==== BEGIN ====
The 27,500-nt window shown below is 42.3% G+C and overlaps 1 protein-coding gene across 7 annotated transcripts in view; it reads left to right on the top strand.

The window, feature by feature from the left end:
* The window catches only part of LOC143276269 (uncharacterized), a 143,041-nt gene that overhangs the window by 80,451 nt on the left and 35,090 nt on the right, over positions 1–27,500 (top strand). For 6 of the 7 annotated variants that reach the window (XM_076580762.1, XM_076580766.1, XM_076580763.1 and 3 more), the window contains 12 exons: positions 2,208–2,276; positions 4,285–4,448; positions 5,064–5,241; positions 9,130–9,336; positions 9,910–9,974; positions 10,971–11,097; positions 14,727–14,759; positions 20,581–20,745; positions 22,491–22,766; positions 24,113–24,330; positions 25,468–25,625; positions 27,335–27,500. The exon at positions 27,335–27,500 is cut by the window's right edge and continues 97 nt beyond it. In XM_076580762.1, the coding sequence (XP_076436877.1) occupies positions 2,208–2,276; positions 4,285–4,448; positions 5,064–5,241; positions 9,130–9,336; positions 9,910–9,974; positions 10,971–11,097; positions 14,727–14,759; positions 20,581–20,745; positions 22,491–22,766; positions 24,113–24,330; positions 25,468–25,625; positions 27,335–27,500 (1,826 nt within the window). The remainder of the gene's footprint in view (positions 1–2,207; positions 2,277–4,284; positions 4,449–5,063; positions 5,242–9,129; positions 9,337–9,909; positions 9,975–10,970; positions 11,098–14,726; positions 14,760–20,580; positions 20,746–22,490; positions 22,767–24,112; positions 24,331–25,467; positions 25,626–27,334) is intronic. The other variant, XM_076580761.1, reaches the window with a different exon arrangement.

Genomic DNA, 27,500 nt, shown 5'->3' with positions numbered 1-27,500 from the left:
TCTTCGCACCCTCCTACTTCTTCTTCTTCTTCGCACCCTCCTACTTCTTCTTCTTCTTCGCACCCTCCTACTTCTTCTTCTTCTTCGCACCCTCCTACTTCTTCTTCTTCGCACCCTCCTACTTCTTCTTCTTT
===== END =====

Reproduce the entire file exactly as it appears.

The 27,500-nt window shown below is 42.3% G+C and overlaps 1 protein-coding gene across 7 annotated transcripts in view; it reads left to right on the top strand.

The window, feature by feature from the left end:
* The window catches only part of LOC143276269 (uncharacterized), a 143,041-nt gene that overhangs the window by 80,451 nt on the left and 35,090 nt on the right, over positions 1–27,500 (top strand). For 6 of the 7 annotated variants that reach the window (XM_076580762.1, XM_076580766.1, XM_076580763.1 and 3 more), the window contains 12 exons: positions 2,208–2,276; positions 4,285–4,448; positions 5,064–5,241; positions 9,130–9,336; positions 9,910–9,974; positions 10,971–11,097; positions 14,727–14,759; positions 20,581–20,745; positions 22,491–22,766; positions 24,113–24,330; positions 25,468–25,625; positions 27,335–27,500. The exon at positions 27,335–27,500 is cut by the window's right edge and continues 97 nt beyond it. In XM_076580762.1, the coding sequence (XP_076436877.1) occupies positions 2,208–2,276; positions 4,285–4,448; positions 5,064–5,241; positions 9,130–9,336; positions 9,910–9,974; positions 10,971–11,097; positions 14,727–14,759; positions 20,581–20,745; positions 22,491–22,766; positions 24,113–24,330; positions 25,468–25,625; positions 27,335–27,500 (1,826 nt within the window). The remainder of the gene's footprint in view (positions 1–2,207; positions 2,277–4,284; positions 4,449–5,063; positions 5,242–9,129; positions 9,337–9,909; positions 9,975–10,970; positions 11,098–14,726; positions 14,760–20,580; positions 20,746–22,490; positions 22,767–24,112; positions 24,331–25,467; positions 25,626–27,334) is intronic. The other variant, XM_076580761.1, reaches the window with a different exon arrangement.

Genomic DNA, 27,500 nt, shown 5'->3' with positions numbered 1-27,500 from the left:
TCTTCGCACCCTCCTACTTCTTCTTCTTCTTCGCACCCTCCTACTTCTTCTTCTTCTTCGCACCCTCCTACTTCTTCTTCTTCTTCGCACCCTCCTACTTCTTCTTCTTCGCACCCTCCTACTTCTTCTTCTTT